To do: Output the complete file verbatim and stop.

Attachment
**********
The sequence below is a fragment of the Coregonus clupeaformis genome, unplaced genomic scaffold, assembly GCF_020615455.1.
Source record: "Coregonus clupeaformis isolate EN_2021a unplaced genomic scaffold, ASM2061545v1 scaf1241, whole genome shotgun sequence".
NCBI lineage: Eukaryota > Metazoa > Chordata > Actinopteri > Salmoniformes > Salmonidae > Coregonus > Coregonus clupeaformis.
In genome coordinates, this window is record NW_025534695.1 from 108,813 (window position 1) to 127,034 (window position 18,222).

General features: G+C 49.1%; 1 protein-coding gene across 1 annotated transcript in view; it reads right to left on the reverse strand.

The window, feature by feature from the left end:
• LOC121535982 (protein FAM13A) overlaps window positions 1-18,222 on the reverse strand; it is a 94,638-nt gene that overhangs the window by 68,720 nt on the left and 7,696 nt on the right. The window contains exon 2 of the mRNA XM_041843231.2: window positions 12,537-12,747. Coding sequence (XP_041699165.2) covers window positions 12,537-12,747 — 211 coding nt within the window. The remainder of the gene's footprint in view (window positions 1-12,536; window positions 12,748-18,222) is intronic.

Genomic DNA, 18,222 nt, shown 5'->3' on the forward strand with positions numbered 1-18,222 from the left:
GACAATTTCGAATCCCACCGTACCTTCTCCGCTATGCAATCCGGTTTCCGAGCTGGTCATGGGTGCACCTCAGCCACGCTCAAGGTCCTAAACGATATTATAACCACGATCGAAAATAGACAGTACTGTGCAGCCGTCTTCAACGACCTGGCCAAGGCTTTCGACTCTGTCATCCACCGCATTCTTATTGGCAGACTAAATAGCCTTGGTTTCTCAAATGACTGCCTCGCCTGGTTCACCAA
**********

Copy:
The sequence below is a fragment of the Coregonus clupeaformis genome, unplaced genomic scaffold, assembly GCF_020615455.1.
Source record: "Coregonus clupeaformis isolate EN_2021a unplaced genomic scaffold, ASM2061545v1 scaf1241, whole genome shotgun sequence".
NCBI lineage: Eukaryota > Metazoa > Chordata > Actinopteri > Salmoniformes > Salmonidae > Coregonus > Coregonus clupeaformis.
In genome coordinates, this window is record NW_025534695.1 from 108,813 (window position 1) to 127,034 (window position 18,222).

General features: G+C 49.1%; 1 protein-coding gene across 1 annotated transcript in view; it reads right to left on the reverse strand.

The window, feature by feature from the left end:
• LOC121535982 (protein FAM13A) overlaps window positions 1-18,222 on the reverse strand; it is a 94,638-nt gene that overhangs the window by 68,720 nt on the left and 7,696 nt on the right. The window contains exon 2 of the mRNA XM_041843231.2: window positions 12,537-12,747. Coding sequence (XP_041699165.2) covers window positions 12,537-12,747 — 211 coding nt within the window. The remainder of the gene's footprint in view (window positions 1-12,536; window positions 12,748-18,222) is intronic.

Genomic DNA, 18,222 nt, shown 5'->3' on the forward strand with positions numbered 1-18,222 from the left:
GACAATTTCGAATCCCACCGTACCTTCTCCGCTATGCAATCCGGTTTCCGAGCTGGTCATGGGTGCACCTCAGCCACGCTCAAGGTCCTAAACGATATTATAACCACGATCGAAAATAGACAGTACTGTGCAGCCGTCTTCAACGACCTGGCCAAGGCTTTCGACTCTGTCATCCACCGCATTCTTATTGGCAGACTAAATAGCCTTGGTTTCTCAAATGACTGCCTCGCCTGGTTCACCAA